General Articles

Vallejo School Board Votes to Retain Anti-Bullying Curriculum

After hearing two hours worth of public testimony, the Vallejo Unified School District’s board in California voted 4−1 on December 8, 2010 to retain the district’s anti-harassment program, which among other topics teaches tolerance and non-discrimination based on gender identity and sexual orientation.[1] The school district first implemented the program during the 2009−2010 school year as part of the legal settlement between the district and the American Civil Liberties Union (ACLU). The district lost in a suit filed by the ALCU in defense of a former district high school student who suffered anti-gay harassment from teachers and staff. The settlement also requires the district to provide mandatory training to all faculty members on preventing discrimination against sexual minorities.[2]
Controversy over the curriculum first arose last month when a local parent brought her concerns to the attention of the school board. The parent argued that as a mandatory part of the district’s academic program, the curriculum violated her rights as a parent and objected to the appropriateness of the curriculum’s content.[3] The district’s “Respect for All” program includes three educational videos developed by the media organization, GroundSpark, which address social stereotypes, bias, and prejudice to prevent bullying and promote equality and respect in school environments. The three videos are shown to students in grades K−12 based on education level, including That’s a Family! for elementary school students, Let’s Get Real for middle schoolers, and Straightlaced for high school students. The videos address homophobia among other types of social biases.[4]
During the East Bay Area town’s school board meeting on the night of December 8, parents, district staff, community members, and students, both opposing and supporting the curriculum, shared their views. Among those attending, Cheri Hamilton, mother of the student represented in the lawsuit, expressed her support for keeping the curriculum intact based on her daughter’s experience. “I saw how [the harassment] affected her,” commented Hamilton. “She fell into a deep depression. She didn’t laugh anymore. She fell behind in school.”[5] Dissenting parents criticized the district for not instituting an opt-out provision, which would allow parents and guardians to remove their child from the instruction. “Basically my right as a parent is being taken away. You’re going to force this on my kids,” stated parent, Coz Rennicky.[6]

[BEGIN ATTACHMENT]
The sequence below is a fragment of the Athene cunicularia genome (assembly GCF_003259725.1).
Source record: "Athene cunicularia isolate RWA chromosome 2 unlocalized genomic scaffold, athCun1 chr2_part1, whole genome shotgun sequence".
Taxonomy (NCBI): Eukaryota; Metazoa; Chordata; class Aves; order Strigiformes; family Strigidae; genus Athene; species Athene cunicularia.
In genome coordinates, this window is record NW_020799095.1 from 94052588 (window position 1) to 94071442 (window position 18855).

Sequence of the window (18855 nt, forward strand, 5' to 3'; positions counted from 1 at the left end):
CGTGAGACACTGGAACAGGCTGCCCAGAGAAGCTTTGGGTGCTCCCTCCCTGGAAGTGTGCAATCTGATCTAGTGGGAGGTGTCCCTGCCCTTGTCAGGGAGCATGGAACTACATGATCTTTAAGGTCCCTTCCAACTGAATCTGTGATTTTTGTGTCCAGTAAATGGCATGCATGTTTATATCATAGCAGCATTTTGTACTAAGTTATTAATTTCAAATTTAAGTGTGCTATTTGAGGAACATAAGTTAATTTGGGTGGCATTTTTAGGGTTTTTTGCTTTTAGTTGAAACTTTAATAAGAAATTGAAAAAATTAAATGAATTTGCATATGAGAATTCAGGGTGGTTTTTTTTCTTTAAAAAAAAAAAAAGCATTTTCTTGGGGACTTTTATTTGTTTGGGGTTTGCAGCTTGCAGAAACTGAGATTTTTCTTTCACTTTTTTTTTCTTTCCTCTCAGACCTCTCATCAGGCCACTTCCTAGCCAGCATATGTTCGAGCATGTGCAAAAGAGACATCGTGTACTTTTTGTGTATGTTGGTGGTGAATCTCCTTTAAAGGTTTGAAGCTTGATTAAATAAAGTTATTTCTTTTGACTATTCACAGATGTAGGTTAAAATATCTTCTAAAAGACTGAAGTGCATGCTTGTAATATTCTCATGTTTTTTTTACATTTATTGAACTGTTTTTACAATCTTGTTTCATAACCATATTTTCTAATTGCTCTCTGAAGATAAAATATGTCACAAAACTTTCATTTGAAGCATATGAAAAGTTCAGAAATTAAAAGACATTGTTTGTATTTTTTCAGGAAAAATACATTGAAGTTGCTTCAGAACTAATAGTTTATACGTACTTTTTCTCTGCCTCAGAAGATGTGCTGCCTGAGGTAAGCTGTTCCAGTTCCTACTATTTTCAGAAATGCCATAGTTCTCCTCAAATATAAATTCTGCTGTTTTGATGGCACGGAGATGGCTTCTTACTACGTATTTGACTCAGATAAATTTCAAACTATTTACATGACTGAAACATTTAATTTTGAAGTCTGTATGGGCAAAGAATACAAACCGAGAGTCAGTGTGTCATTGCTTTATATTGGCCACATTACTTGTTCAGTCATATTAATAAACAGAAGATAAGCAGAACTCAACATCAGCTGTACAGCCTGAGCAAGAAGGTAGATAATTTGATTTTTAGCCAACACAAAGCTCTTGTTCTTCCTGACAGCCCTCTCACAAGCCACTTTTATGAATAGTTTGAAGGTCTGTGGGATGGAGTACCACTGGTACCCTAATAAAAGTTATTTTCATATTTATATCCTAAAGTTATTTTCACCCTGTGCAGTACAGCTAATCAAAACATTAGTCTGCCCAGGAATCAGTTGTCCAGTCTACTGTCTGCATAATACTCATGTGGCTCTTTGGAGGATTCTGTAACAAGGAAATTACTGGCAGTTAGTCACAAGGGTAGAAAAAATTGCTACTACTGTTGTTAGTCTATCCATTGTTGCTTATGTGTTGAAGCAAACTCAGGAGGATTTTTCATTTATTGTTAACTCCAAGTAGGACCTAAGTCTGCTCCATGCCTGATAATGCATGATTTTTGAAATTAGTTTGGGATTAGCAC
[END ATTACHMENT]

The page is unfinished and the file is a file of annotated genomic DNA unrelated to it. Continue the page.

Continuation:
Given the school board’s vote, the curriculum will remain mandatory for all students. Interim Superintendent Floyd Gonella backed the board’s decision while speaking to reporters after the meeting. “We do not feel that this is an area that students can opt out and we feel this is an area [for which] we don’t have to give prior notification,” said Gonella. California law requires school districts to “protect students from harassment and discrimination, including on the basis of sexual orientation and gender identity.”[7] “If a school district ignores anti-gay bias in schools, it is plainly violating both state and federal law. These laws are designed, in part, to ensure that all students are able to learn and thrive free from bias,” said Elizabeth Gill, staff attorney for the ACLU of Northern California, in a press statement.[8]
Along with voting to retain the current policy, the board adopted a series of recommendations in connection with administering the anti-harassment curriculum. Among the recommendations, the board agreed to continue its duty to ensure a safe school environment for all students, including continuing to provide annual anti-harassment training for all staff and to update the curriculum materials on a regular basis. The board also voted to invite parent leadership from each school to assist district staff in reviewing and recommending anti-bullying education materials for parents, to communicate with parents and guardians about district policies and the “Respect for All” program, and to provide opportunities for them to learn about the curriculum.[9]
“We are pleased the school board upheld California law and its responsibility to provide a safe school environment free of harassment, bullying, and discrimination for all students,” comments Jen Heitel Yakush, director of public policy for the Sexuality Information and Education Council of the U.S. (SIECUS) . “Given the psychological, physical, and, at times, fatal effect of bullying, it is imperative that school districts protect the health and safety of young people and maintain a school climate in which discrimination and bias are not tolerated.”


[1] Lanz Christian Bañes, “Trustees Won’t Allow Opt Out in Anti-Bullying Curriculum at Vallejo Schools,” Vallejo Times-Herald, 9 December 2010, accessed 15 December 2010, <>.

[2] Julia Heffernan, “Board Voted 4−1 Thursday to retain the ‘Respect for All’ Curriculum,” Schooling Inequality, 10 December 2010, accessed 15 December 2010, <>.

[3] Ibid.

[4] “The Respect for All Project,” GroundSpark, accessed 15 December 2010, <>.

[5] “Tolerance Program Raises Ire of Some Vallejo Parents,”, 8 December 2010, accessed 15 December 2010, <>.

[6] Ibid.

[7] “High School Student Takes on Anti-Gay Harassment—And Wins: ACLU Reaches Agreement with School District to Combat Bias after Lesbian Student is Harassed by Teachers,” American Civil Liberties Union, Press Release, 18 May 2009, accessed 15 December 2010, <>.

[8] Ibid.

[9] Lanz Christian Bañes, “Full Text: Vallejo Interim Superintendent’s Recommendations about Anti-Bullying Curriculum,” Vallejo Times-Herald, The A- Blog, 9 December 2010, accessed 15 December 2010, <>.